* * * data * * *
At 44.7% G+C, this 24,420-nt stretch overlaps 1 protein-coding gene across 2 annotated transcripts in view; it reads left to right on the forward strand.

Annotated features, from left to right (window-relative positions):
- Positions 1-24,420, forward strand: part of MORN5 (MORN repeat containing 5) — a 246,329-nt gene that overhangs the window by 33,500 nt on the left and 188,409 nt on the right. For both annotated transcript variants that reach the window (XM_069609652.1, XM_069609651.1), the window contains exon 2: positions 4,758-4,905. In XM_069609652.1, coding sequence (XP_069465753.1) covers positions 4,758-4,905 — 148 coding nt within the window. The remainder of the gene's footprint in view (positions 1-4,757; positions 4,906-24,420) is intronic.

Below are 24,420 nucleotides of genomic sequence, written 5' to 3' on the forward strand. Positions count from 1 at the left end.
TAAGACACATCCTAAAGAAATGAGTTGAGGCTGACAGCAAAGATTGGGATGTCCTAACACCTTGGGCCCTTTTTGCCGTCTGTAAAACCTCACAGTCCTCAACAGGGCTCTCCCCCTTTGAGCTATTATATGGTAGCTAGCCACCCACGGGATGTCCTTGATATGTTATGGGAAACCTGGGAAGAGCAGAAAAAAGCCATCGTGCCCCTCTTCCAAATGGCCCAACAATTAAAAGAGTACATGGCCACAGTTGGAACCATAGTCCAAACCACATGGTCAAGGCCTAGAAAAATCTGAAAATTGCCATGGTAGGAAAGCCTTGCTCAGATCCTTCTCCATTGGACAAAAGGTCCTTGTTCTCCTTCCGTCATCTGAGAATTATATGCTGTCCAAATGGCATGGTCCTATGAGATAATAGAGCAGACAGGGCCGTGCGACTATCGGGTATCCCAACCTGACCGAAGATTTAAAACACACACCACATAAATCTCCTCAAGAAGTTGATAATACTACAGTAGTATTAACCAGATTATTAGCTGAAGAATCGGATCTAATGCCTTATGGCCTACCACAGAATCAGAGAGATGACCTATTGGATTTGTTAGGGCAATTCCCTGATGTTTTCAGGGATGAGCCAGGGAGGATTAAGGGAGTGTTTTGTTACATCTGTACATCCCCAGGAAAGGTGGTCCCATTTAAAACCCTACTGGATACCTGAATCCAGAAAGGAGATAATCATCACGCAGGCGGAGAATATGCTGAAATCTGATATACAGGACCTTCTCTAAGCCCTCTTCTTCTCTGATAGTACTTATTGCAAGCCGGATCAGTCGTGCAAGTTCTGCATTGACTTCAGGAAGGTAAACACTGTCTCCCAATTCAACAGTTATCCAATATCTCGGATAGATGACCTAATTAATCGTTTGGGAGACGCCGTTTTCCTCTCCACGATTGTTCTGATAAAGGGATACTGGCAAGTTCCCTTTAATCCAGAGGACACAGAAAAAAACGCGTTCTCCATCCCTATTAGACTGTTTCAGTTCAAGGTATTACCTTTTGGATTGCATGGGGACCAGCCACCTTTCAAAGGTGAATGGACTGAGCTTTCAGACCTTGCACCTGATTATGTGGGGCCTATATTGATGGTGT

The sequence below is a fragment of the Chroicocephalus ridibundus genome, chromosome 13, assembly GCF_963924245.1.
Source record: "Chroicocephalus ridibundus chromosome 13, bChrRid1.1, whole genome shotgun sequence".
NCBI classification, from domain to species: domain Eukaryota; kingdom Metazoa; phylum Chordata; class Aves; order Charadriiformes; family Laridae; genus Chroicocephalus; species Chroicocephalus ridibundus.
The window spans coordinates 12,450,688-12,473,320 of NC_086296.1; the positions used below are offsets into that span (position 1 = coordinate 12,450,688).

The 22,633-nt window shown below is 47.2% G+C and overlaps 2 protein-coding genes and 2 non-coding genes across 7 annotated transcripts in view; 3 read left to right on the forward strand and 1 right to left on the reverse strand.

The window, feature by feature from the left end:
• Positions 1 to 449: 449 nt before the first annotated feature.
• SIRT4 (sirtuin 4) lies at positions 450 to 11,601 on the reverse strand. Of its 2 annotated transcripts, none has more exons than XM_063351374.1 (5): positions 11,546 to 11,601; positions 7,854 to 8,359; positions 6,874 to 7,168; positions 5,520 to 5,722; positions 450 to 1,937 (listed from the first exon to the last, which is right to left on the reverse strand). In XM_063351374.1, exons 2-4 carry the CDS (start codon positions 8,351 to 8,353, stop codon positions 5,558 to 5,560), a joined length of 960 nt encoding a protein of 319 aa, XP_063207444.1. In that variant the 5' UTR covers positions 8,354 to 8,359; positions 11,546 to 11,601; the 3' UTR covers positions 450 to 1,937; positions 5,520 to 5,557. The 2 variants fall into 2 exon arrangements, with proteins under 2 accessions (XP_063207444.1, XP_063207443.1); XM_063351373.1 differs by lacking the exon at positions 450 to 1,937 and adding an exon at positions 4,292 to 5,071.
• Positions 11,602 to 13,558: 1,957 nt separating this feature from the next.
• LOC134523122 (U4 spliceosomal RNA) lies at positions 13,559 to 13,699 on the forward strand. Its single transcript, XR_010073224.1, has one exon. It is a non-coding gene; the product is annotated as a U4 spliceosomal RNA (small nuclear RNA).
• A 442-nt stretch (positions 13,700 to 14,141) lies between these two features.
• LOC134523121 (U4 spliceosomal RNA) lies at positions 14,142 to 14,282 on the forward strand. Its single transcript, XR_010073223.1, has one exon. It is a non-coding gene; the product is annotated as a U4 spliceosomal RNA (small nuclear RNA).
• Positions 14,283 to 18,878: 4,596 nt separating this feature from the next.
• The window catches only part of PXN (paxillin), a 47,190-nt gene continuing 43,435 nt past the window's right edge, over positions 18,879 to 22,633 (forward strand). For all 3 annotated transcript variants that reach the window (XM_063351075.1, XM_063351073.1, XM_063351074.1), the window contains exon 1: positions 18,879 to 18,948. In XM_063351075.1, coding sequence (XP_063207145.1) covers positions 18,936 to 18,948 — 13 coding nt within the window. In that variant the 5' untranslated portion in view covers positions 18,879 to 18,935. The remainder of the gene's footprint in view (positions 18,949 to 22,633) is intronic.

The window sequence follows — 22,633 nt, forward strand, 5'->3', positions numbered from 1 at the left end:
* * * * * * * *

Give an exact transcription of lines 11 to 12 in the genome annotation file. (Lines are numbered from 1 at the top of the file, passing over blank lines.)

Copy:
The window, feature by feature from the left end:
• Positions 1 to 449: 449 nt before the first annotated feature.